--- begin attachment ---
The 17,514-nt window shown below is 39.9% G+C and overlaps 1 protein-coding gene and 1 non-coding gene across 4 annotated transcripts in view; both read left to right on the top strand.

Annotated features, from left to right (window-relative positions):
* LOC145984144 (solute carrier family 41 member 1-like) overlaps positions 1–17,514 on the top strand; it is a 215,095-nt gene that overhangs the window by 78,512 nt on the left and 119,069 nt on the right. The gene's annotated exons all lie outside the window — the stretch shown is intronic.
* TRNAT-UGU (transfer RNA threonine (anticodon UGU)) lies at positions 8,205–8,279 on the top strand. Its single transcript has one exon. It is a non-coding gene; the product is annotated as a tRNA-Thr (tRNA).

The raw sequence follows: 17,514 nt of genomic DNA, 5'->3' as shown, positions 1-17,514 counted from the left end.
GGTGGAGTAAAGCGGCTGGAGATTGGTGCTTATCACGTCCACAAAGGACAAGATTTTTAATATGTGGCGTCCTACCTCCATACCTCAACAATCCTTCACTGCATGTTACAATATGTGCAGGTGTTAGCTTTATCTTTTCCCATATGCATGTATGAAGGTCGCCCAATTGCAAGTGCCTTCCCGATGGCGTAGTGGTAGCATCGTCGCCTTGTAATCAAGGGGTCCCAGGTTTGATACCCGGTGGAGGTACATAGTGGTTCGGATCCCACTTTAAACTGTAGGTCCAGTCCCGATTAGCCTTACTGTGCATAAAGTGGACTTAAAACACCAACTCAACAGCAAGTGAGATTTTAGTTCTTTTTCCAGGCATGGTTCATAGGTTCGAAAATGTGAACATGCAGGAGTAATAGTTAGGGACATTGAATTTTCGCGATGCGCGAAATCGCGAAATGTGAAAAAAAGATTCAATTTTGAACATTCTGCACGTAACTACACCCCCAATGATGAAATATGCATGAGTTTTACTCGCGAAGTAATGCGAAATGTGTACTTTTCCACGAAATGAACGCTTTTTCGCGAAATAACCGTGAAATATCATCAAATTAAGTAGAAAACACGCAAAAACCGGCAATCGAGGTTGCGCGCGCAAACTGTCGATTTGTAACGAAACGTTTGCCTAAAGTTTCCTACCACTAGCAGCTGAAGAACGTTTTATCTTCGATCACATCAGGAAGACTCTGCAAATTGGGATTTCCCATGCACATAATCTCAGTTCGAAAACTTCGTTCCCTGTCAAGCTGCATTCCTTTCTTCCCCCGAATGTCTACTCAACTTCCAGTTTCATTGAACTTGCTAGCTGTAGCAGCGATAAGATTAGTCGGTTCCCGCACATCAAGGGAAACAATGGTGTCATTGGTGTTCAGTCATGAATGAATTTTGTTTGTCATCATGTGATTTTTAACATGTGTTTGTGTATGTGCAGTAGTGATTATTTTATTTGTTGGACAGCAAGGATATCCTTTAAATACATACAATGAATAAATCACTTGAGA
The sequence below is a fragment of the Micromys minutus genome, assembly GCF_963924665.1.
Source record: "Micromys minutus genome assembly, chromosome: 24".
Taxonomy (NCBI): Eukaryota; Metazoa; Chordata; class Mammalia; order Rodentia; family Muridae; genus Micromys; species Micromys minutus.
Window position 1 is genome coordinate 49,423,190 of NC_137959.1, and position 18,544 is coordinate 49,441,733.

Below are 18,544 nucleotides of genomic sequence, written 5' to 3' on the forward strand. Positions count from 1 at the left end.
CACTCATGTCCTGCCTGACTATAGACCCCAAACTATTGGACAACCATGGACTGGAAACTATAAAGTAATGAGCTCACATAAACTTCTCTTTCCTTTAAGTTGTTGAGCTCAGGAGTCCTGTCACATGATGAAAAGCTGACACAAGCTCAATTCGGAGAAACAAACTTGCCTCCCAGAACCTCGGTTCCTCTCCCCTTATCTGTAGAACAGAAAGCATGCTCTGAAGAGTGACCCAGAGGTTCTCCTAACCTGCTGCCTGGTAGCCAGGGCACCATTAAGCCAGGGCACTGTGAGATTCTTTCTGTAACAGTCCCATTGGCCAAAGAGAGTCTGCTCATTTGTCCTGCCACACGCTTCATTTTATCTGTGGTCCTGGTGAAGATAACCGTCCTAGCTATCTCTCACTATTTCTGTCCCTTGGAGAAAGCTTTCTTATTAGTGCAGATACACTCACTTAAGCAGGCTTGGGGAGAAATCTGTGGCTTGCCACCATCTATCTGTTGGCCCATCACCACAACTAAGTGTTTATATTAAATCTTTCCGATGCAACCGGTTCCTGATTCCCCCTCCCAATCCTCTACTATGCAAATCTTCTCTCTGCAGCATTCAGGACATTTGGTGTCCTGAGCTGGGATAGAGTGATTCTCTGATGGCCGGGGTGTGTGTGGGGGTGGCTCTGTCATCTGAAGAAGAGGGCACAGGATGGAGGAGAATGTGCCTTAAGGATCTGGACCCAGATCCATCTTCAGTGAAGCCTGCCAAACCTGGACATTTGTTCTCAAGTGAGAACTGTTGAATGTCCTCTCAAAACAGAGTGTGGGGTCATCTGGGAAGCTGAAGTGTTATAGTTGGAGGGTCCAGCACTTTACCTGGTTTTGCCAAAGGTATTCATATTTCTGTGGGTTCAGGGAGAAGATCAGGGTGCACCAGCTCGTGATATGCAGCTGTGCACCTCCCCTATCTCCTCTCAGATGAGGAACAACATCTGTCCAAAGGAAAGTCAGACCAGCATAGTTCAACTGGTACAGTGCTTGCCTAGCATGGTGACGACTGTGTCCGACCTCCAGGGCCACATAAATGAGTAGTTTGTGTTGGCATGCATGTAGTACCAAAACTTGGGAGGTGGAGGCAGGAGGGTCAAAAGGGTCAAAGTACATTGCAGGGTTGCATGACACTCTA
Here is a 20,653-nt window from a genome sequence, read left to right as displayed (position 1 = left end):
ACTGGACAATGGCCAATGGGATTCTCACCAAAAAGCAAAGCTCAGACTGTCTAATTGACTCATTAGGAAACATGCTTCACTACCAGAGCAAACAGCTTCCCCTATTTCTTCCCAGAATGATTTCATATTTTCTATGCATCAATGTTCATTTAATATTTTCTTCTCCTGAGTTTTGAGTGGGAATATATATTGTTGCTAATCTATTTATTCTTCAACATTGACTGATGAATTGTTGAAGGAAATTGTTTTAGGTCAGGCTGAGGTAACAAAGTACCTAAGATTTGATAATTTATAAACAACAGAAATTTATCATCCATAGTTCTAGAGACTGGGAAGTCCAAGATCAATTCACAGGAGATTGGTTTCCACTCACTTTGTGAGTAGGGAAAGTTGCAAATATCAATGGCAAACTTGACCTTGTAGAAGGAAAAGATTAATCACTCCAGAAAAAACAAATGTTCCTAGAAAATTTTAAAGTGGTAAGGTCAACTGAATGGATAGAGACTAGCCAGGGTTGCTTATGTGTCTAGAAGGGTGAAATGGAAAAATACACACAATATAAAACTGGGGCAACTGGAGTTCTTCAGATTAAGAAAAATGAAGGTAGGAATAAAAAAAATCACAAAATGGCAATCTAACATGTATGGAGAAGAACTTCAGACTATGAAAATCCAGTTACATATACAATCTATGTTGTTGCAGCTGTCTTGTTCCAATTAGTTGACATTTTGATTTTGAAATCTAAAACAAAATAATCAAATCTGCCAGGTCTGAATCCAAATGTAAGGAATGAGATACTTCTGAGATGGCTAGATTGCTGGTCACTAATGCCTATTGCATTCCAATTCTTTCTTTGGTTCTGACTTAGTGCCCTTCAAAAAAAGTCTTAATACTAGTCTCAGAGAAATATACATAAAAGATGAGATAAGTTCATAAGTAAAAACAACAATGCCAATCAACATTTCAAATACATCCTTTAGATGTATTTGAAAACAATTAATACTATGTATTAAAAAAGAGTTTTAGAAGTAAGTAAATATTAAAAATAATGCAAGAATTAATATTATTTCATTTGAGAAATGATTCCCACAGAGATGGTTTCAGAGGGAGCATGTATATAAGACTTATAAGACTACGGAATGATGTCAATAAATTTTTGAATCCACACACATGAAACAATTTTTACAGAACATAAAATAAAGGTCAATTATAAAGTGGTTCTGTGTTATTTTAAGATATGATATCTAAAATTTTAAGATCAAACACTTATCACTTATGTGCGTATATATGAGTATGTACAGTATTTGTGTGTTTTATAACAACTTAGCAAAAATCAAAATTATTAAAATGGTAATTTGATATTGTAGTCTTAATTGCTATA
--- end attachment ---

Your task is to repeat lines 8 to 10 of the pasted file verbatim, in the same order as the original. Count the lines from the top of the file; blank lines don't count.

Source record: "Micromys minutus genome assembly, chromosome: 24".
Taxonomy (NCBI): Eukaryota; Metazoa; Chordata; class Mammalia; order Rodentia; family Muridae; genus Micromys; species Micromys minutus.
Window position 1 is genome coordinate 49,423,190 of NC_137959.1, and position 18,544 is coordinate 49,441,733.